Threat Vector by Tom Clancy and Mark Greaney is another Jack Ryan novel. If you have read the author's previous novels before, than I'm sure you don't need me or others telling you of what to expect from him. You'll definitely have your usual spy games, political jousts, organizations that ends in 3-4 letter acronyms assassination attempts, guns and a whole lot of violence. However, what makes Threat Vector so interesting as many others have already noted is the "realness" factor. The authors tr ...more
Nancy Brisson
Apr 04, 2013 rated it liked it
There are no threats that are more current and less fixable than threats to cyber-security. Hackers are demonstrating daily that they can do as they please with the internet. They can hack into our personal sites and into our commercial sites and even into secure government sites. They can get access to classified documents and even access lists of employees at secret installations. They could turn off our electric grid, divert our water, interrupt our public transportation and their capabilitie ...more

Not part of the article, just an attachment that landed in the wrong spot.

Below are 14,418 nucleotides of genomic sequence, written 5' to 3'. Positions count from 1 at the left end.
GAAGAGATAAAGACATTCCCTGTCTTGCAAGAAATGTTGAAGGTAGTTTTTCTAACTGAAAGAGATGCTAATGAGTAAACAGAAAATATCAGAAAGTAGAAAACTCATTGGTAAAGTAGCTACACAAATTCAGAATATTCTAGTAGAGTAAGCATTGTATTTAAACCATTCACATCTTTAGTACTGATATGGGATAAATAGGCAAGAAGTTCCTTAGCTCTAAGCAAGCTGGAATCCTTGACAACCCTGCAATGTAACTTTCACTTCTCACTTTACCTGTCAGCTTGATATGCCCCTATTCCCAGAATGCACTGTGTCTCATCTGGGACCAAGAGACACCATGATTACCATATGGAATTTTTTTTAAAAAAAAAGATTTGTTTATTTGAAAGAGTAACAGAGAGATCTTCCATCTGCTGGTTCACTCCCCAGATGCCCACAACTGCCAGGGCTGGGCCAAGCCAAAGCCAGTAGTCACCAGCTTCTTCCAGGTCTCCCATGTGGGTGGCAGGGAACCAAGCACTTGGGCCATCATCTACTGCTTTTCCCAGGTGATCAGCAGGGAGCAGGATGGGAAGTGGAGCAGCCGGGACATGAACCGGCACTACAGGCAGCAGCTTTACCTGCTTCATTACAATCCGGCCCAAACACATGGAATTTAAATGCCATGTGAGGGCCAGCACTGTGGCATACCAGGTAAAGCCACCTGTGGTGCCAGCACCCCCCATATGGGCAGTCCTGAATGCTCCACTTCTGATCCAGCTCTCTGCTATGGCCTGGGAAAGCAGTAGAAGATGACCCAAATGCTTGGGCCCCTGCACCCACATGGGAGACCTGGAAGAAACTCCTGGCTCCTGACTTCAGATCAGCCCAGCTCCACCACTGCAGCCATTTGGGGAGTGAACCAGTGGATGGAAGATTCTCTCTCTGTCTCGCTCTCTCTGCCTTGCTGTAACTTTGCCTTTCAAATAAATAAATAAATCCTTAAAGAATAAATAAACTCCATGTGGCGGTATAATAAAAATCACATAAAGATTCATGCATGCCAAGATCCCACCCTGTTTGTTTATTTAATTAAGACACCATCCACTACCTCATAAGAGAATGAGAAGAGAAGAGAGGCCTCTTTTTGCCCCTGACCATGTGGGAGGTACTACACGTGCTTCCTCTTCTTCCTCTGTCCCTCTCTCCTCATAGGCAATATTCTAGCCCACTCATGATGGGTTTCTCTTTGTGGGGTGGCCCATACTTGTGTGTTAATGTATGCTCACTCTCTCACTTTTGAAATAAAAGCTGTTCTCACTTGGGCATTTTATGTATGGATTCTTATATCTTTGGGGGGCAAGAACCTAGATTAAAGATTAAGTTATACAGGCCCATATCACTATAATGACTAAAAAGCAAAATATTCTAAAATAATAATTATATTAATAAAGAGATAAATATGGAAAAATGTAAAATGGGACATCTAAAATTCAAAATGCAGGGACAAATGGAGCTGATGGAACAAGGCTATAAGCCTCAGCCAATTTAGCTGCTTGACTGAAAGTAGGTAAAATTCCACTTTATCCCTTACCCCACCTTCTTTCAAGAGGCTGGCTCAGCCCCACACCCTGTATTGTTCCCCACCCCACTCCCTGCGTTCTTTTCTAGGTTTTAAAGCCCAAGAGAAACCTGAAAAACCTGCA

Jan 03, 2014 rated it it was ok
This review has been hidden because it contains spoilers. To view it, click here.
Dec 23, 2012 rated it it was amazing  ·  review of another edition

The audio equivalent of an 18-hour long event movie. Despite some apprehension, I enjoyed this book. The plotting and conniving are vintage Clancy (with perhaps a healthy dose of emotions from his collaborator Mark Greaney). The narrator, Lou Diamond Phillips, does a commendably outstanding job bringing the story to life. There is an especially entertaining warplane battle that had me imagining Top Gun as the action unfolded.

After the promise of the first 3 books in this series (with Jack Ryan J

Kieran Smith
Nov 28, 2013 rated it really liked it
Characterization really isn't the forte of either of the authors. Nearly every character, no matter how short their appearance, is introduced with inane and irrelevant details about where they grew up, what their hobbies were, who their first kiss was etc. The Chinese characters are mostly caricatures, which some would be justified as finding racist, if it wasn't for the fact that the non-Chinese characters are stereotypes as well, albeit less negative ones. The opposing force, in typical Clancy ...more
Mike (the Paladin)
This is (as noted parenthetically beside the title) a Jack Ryan Jr. book. I began reading Tom Clancy's books years (and years) ago. I remember President Reagan carrying one under his arm as he got off Air Force 1 and a reporter calling out to him to ask how he liked it. He said it was, "a pretty good yarn".

Tom Clancy passed away in 2013. This book was written in 2012 as a collaboration between Mr. Clancy and another of my favorite authors Mark Greaney. I don't know how much of the writing each d
Monique Snyman
Jan 18, 2013 rated it it was amazing